Taos artists have been called to create homages to the area’s light-filled landscape since members of the Taos Pueblo community created rock art almost a millennia ago. Taos’ location in the high desert of Northern New Mexico, surrounded by the Sangre de Cristo Mountains, has long made it a mecca for artists who are moved to interpret the otherworldly atmosphere where the big sky vistas meet ancient sacred mountains.
Taos became established as an art colony in 1915, when six artists formed the Taos Society of Artists. Today this town of 7,000 residents is home to more than 80 art galleries and three major art museums: the Harwood Museum of Art, Taos Art Museum, and Millicent Rogers Museum.
The Taos Artist Collective is a gallery and collaboration of area artists who work in the mediums of painting, watercolor, photography, sculpture, jewelry, fiber arts, among other disciplines.
We’re pleased to present the perspectives of Taos artists Karen Trythall, Curtis Salazar and Mary F. Miller, who share a glimpse of how Taos inspires and informs their work.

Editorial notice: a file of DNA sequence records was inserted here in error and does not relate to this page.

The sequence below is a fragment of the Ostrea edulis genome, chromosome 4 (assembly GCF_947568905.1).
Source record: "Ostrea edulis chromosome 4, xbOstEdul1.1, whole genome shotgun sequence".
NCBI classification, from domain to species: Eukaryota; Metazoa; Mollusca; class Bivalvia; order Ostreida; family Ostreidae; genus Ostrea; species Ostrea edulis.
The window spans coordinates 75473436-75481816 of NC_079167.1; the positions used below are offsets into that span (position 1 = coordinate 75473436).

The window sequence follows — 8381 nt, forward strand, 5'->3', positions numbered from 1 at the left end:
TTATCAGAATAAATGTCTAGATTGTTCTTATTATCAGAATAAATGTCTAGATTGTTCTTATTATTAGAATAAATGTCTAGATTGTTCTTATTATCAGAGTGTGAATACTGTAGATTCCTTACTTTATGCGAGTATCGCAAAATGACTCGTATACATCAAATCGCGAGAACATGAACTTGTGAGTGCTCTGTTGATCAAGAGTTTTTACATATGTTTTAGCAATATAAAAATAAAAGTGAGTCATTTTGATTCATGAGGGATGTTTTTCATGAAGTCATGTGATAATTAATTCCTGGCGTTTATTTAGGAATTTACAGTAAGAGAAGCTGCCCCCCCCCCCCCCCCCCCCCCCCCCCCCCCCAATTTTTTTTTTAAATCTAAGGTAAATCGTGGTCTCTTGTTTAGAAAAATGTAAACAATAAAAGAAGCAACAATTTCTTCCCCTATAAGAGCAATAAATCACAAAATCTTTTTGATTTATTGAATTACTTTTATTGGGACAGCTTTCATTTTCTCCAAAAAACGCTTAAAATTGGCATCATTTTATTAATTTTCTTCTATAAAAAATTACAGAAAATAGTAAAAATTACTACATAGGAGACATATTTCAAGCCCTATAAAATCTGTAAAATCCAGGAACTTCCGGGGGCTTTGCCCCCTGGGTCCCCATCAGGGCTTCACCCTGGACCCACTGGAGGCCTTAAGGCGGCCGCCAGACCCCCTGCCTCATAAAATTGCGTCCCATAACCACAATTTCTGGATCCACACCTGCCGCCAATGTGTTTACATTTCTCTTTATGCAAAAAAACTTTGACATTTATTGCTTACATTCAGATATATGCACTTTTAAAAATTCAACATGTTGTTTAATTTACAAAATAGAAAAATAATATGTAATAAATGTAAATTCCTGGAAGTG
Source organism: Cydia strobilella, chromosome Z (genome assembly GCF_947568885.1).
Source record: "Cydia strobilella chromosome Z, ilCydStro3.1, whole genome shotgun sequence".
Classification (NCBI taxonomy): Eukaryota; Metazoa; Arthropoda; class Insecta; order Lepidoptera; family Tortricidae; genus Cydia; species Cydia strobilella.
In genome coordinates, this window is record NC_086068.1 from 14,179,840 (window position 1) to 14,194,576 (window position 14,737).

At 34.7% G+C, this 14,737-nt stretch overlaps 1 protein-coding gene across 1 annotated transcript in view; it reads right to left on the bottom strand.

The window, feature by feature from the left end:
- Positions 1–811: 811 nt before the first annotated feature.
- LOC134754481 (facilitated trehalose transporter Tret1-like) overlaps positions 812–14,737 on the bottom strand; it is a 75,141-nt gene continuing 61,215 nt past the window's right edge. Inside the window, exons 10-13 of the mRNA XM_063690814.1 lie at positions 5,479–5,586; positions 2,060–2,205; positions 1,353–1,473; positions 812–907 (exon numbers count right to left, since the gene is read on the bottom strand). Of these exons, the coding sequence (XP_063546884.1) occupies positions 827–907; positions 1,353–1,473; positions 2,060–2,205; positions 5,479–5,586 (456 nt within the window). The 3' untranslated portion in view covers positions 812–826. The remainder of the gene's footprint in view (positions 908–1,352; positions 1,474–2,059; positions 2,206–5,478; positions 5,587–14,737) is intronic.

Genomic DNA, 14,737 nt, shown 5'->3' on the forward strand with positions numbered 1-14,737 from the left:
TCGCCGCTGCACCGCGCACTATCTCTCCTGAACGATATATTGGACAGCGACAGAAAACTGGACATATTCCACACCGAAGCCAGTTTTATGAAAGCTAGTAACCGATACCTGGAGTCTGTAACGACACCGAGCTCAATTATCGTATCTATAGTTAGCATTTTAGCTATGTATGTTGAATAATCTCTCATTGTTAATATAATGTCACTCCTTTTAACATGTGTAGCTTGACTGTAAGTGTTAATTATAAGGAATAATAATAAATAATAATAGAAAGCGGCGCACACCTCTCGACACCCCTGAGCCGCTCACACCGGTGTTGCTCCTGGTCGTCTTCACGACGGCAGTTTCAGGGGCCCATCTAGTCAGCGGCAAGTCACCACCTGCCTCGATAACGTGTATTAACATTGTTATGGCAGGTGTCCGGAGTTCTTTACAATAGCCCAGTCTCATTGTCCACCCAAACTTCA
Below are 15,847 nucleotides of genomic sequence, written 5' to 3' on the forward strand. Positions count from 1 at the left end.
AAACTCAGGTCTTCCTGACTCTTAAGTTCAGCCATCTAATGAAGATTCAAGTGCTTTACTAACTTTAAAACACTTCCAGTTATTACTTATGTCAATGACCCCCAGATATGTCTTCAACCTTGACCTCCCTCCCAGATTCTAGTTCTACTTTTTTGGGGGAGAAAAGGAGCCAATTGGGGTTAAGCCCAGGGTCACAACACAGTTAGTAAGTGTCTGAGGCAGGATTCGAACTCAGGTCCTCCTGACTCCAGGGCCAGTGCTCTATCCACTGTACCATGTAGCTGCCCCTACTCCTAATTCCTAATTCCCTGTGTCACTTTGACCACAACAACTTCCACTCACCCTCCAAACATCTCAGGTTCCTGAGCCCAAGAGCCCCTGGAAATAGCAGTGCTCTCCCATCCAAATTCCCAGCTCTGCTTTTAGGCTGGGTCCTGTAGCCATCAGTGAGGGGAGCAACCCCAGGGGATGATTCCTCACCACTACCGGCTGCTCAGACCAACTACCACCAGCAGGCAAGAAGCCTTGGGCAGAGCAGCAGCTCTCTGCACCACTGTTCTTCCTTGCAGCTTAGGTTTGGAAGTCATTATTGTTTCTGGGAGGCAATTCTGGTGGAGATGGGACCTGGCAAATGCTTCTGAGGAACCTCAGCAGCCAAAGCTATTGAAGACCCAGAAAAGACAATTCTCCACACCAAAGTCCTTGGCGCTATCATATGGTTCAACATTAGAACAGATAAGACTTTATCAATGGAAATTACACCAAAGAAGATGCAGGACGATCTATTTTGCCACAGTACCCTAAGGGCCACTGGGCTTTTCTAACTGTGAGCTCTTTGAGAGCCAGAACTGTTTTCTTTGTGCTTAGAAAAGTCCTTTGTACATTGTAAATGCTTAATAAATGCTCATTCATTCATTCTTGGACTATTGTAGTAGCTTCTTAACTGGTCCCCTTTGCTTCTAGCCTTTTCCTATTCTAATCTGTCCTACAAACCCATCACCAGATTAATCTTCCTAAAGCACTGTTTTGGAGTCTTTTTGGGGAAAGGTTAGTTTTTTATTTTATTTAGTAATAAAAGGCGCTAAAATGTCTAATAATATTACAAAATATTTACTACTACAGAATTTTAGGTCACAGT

Karen Trythall, Painter
I retired from teaching middle school art in Los Alamos, NM in 2016. Since that time I have been painting regularly. I paint all over northern New Mexico but feel most drawn to places in southern Taos County.
I paint equally in oils and acrylics. I use Sennelier oils with safflower oil vehicle. I use both Heavy Liquitex and Golden acrylics. When I paint out I prefer acrylics but as the weather shifts sometimes it is too dry or too cold for acrylics. At home I like to underpaint in acrylics and build up as well as do a finish coat with oils.
I am excited by the mix of sky forms, mountain forms, rock forms, vegetation and water textures. The range of colors throughout each day is extended by extreme seasonal shifts. The landscape drama is endless. Most of northern New Mexico is public land in one form or another.
My awareness of freedom and of sanctuary in northern New Mexico is both liberating and reassuring. I am having the time of my life now that I am free to paint.
Ranchos de Taos was once a separate village from the city of Taos and still is largely agrarian. From a plateau of fields you can look over neighborhoods of Taos under the Taos mountain. There are always milkweeds and willows growing with sage along the acequias. These are lovely plants to paint. Near Ranchos de Taos is the Orille Verde recreation area with the Taos slide trail. This trail once was a road connecting Ranchos de Taos to the Junction Bridge but a rockslide ended that 30 years ago. This is a wonderful area to paint echoes of rock walls meandering.